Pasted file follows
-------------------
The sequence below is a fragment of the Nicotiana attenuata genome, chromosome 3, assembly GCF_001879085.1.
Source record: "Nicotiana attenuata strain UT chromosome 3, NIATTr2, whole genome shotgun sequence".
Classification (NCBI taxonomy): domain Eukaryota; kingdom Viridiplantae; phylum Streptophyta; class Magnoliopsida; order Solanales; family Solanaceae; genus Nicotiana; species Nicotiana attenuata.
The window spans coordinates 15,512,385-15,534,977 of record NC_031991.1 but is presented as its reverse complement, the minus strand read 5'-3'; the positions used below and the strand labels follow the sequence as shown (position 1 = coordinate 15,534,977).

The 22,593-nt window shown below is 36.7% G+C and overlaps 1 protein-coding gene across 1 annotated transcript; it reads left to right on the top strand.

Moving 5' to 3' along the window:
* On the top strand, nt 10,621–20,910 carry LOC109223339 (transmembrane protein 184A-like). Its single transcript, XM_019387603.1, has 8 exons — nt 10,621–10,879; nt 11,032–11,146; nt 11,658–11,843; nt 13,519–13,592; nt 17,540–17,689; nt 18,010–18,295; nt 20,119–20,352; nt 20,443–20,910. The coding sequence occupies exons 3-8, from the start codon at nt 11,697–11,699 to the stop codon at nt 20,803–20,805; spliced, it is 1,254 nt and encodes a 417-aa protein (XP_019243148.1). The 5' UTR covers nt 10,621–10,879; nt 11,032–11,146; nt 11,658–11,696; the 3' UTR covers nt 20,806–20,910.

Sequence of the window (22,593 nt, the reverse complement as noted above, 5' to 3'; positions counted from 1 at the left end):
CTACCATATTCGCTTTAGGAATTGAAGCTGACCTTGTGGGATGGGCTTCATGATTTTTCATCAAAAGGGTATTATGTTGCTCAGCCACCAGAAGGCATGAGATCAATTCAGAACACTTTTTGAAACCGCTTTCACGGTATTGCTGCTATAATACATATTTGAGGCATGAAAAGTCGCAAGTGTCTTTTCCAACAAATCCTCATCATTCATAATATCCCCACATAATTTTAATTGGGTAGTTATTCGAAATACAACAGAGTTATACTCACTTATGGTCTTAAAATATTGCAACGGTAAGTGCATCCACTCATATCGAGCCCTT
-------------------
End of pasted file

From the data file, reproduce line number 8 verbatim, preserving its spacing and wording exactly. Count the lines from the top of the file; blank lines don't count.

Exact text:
Sequence of the window (22,593 nt, the reverse complement as noted above, 5' to 3'; positions counted from 1 at the left end):